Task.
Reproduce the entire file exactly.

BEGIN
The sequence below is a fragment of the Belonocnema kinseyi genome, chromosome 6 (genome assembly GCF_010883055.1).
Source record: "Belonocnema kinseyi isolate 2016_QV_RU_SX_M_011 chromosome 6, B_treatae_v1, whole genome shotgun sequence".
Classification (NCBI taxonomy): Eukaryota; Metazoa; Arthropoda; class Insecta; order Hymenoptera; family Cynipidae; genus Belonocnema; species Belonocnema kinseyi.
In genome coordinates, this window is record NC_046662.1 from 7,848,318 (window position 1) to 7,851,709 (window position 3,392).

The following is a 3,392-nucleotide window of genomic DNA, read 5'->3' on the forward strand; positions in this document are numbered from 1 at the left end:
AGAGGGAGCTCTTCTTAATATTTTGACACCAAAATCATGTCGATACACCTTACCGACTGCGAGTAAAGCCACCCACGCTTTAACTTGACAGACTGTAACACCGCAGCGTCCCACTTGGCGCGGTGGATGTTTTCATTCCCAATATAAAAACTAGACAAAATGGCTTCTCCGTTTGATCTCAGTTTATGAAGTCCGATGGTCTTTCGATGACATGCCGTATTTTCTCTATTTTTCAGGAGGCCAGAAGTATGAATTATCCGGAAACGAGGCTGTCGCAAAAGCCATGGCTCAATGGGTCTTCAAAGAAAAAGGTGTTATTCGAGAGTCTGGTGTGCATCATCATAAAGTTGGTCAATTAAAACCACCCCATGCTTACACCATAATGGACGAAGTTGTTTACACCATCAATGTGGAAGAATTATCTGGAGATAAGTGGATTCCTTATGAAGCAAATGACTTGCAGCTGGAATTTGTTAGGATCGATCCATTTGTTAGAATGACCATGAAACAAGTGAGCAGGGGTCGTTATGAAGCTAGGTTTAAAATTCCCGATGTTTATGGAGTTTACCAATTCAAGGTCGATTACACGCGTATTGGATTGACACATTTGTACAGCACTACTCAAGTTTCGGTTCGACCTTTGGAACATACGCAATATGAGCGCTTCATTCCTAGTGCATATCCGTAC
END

The sequence below is a fragment of the Belonocnema kinseyi genome, chromosome 6 (genome assembly GCF_010883055.1).
Source record: "Belonocnema kinseyi isolate 2016_QV_RU_SX_M_011 chromosome 6, B_treatae_v1, whole genome shotgun sequence".
Classification (NCBI taxonomy): Eukaryota; Metazoa; Arthropoda; class Insecta; order Hymenoptera; family Cynipidae; genus Belonocnema; species Belonocnema kinseyi.
In genome coordinates, this window is record NC_046662.1 from 7,848,318 (window position 1) to 7,851,709 (window position 3,392).

The following is a 3,392-nucleotide window of genomic DNA, read 5'->3' on the forward strand; positions in this document are numbered from 1 at the left end:
AGAGGGAGCTCTTCTTAATATTTTGACACCAAAATCATGTCGATACACCTTACCGACTGCGAGTAAAGCCACCCACGCTTTAACTTGACAGACTGTAACACCGCAGCGTCCCACTTGGCGCGGTGGATGTTTTCATTCCCAATATAAAAACTAGACAAAATGGCTTCTCCGTTTGATCTCAGTTTATGAAGTCCGATGGTCTTTCGATGACATGCCGTATTTTCTCTATTTTTCAGGAGGCCAGAAGTATGAATTATCCGGAAACGAGGCTGTCGCAAAAGCCATGGCTCAATGGGTCTTCAAAGAAAAAGGTGTTATTCGAGAGTCTGGTGTGCATCATCATAAAGTTGGTCAATTAAAACCACCCCATGCTTACACCATAATGGACGAAGTTGTTTACACCATCAATGTGGAAGAATTATCTGGAGATAAGTGGATTCCTTATGAAGCAAATGACTTGCAGCTGGAATTTGTTAGGATCGATCCATTTGTTAGAATGACCATGAAACAAGTGAGCAGGGGTCGTTATGAAGCTAGGTTTAAAATTCCCGATGTTTATGGAGTTTACCAATTCAAGGTCGATTACACGCGTATTGGATTGACACATTTGTACAGCACTACTCAAGTTTCGGTTCGACCTTTGGAACATACGCAATATGAGCGCTTCATTCCTAGTGCATATCCGTAC